SHIELDS: He voted for first President Bush, he said.

O'BEIRNE: So he's a liberal of late.

(CROSSTALK)

NOVAK: How can you say that -- how can Edwards come out and say he's running against lobbyists when he's totally...

O'BEIRNE: Trial lawyers. NOVAK: ... trial lawyers. I mean, how can you make that stretch, unless you think that trial lawyers are really good guys. But wait a minute, there are probably some people at this table who think that.

HUNT: Will you defend the other side of his cases?

NOVAK: Sure.

HUNT: Oh, good.

(CROSSTALK)

CARLSON: ... Clinton who's, you know, the Clintons love Wes Clark, he's from Arkansas and whatever, but Clinton is dropping little Hillary hints to get that stirred up again. What a mischief maker.

SHIELDS: Yes, he is, that's right, but we've known that for quite a while, Margaret. Next on CAPITAL GANG, when will California vote on the recall of their governor?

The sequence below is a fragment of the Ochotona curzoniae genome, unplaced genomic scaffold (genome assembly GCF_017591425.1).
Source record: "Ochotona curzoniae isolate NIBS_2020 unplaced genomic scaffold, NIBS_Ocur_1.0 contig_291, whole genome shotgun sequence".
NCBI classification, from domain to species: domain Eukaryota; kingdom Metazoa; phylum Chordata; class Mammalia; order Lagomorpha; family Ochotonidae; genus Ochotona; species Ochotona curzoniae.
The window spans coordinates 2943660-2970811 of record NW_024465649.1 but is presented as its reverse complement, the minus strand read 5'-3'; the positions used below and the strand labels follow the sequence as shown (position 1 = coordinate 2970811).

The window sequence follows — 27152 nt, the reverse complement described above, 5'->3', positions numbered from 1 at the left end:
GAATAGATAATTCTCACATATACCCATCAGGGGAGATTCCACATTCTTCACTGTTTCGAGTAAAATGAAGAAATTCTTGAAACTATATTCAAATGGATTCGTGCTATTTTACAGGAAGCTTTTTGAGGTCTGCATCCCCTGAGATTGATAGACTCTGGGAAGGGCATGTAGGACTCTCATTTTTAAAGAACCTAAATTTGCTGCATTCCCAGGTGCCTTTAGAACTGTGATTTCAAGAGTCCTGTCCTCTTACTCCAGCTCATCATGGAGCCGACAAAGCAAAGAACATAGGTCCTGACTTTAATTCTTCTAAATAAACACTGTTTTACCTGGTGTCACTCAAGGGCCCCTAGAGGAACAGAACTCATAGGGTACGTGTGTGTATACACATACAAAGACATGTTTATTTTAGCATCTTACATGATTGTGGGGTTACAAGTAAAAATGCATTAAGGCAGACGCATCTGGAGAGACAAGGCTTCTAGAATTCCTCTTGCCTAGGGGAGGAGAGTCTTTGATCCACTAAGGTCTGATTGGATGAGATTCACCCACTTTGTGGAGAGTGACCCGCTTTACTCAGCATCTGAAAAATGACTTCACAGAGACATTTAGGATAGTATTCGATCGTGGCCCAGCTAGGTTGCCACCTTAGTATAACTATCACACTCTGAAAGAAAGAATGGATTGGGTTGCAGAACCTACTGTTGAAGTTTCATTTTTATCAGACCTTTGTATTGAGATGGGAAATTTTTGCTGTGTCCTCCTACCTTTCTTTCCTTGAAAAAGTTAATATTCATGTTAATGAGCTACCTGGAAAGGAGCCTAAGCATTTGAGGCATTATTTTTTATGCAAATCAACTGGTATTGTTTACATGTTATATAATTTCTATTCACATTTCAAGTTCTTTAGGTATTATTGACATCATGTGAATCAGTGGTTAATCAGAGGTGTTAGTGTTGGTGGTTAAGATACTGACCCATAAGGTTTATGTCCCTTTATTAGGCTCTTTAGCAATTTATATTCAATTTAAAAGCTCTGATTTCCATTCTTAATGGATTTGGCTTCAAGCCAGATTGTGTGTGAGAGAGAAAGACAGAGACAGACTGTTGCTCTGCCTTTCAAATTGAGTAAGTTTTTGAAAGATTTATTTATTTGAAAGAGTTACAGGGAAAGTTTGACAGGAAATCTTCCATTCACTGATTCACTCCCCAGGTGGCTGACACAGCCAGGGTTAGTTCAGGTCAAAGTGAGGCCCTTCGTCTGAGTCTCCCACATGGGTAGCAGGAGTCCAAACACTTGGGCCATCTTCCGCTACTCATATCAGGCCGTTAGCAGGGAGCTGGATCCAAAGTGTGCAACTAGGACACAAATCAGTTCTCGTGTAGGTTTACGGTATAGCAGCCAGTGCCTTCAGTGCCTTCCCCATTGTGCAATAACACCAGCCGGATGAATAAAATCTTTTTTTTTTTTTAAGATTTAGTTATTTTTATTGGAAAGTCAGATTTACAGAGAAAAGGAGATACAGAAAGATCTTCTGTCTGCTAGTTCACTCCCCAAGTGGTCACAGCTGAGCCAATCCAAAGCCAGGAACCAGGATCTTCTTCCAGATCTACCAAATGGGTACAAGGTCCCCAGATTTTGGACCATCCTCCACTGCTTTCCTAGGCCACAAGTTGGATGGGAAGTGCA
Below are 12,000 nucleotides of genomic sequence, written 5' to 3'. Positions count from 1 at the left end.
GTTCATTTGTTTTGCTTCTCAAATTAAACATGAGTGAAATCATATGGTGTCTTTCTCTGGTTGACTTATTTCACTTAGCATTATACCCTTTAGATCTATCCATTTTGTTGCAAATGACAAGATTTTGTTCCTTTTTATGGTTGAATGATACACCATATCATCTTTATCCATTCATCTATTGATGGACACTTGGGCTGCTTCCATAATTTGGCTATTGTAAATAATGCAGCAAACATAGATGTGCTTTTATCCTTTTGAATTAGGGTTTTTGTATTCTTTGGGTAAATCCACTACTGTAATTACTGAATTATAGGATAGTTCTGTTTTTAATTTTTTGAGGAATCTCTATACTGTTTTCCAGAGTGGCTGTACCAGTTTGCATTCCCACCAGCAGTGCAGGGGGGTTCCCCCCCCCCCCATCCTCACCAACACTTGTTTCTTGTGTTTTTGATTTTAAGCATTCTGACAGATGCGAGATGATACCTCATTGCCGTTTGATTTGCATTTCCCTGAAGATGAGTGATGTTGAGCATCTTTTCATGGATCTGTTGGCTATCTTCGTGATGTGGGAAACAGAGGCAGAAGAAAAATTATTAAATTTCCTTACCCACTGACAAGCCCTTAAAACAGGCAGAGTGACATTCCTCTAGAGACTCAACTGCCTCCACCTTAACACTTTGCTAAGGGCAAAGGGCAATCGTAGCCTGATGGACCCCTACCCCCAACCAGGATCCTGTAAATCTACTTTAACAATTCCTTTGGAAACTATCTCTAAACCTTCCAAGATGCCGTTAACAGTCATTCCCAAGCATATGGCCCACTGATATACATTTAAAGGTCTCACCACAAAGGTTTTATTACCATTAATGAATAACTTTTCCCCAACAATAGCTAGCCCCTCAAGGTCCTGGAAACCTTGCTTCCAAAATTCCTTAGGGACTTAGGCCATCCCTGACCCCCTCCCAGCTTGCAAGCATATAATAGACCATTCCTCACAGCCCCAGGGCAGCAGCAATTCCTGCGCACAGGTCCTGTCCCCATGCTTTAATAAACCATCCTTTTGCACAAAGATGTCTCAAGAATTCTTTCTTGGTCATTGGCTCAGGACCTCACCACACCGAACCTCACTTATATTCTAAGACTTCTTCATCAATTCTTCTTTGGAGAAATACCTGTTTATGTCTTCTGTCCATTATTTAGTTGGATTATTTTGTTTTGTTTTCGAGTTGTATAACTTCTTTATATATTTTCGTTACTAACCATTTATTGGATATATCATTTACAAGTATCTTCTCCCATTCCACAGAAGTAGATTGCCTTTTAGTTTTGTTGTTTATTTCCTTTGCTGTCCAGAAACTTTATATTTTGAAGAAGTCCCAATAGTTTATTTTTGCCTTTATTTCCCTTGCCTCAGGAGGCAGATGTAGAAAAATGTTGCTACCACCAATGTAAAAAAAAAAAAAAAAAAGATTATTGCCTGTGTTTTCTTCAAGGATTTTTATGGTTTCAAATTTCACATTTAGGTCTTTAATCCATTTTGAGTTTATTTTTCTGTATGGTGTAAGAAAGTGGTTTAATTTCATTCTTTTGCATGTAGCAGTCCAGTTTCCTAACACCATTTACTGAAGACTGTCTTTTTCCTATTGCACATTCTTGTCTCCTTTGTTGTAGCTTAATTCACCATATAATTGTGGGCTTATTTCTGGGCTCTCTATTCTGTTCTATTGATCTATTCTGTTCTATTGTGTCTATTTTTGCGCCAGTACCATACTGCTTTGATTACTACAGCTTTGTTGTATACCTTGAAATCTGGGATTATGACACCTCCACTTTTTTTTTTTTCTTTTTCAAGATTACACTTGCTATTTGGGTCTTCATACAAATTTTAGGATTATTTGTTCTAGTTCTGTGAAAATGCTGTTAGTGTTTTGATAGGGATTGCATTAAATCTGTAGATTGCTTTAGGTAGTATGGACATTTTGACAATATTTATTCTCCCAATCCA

(COMMERCIAL BREAK)

(BEGIN VIDEO CLIP)

ARNOLD SCHWARZENEGGER (R ), CALIFORNIA GUBERNATORIAL CANDIDATE: I cannot believe that the court can interfere of the people's decision. I mean, the people made the decision. We want the recall. Was very clear, was (UNINTELLIGIBLE).

GOV. GRAY DAVIS (D), CALIFORNIA: In this wild hatter's ride, the conventional wisdom has turned out to be in error almost every time, so nobody knows for sure in who's interest a delay in this election would be.

(END VIDEO CLIP)

SHIELDS: A three-judge panel of the 9th U.S. Circuit Court of Appeals began this week by postponing indefinitely California's election on the recall of the governor. But at the week's end, an 11- judge panel was picked by lottery to hear arguments on that decision.

Kate O'Beirne, are the federal judges saving Gray Davis?

O'BEIRNE: I think, Mark, if this decision stands and the recall won't be on the ballot until next March, I think that does benefit Gray Davis. Mind you, next March, there is every change that the new optical ballots, where you fill, as we all did on standardized tests, the little circles, is going to have just as high an error rate as the punchcards, but so be it.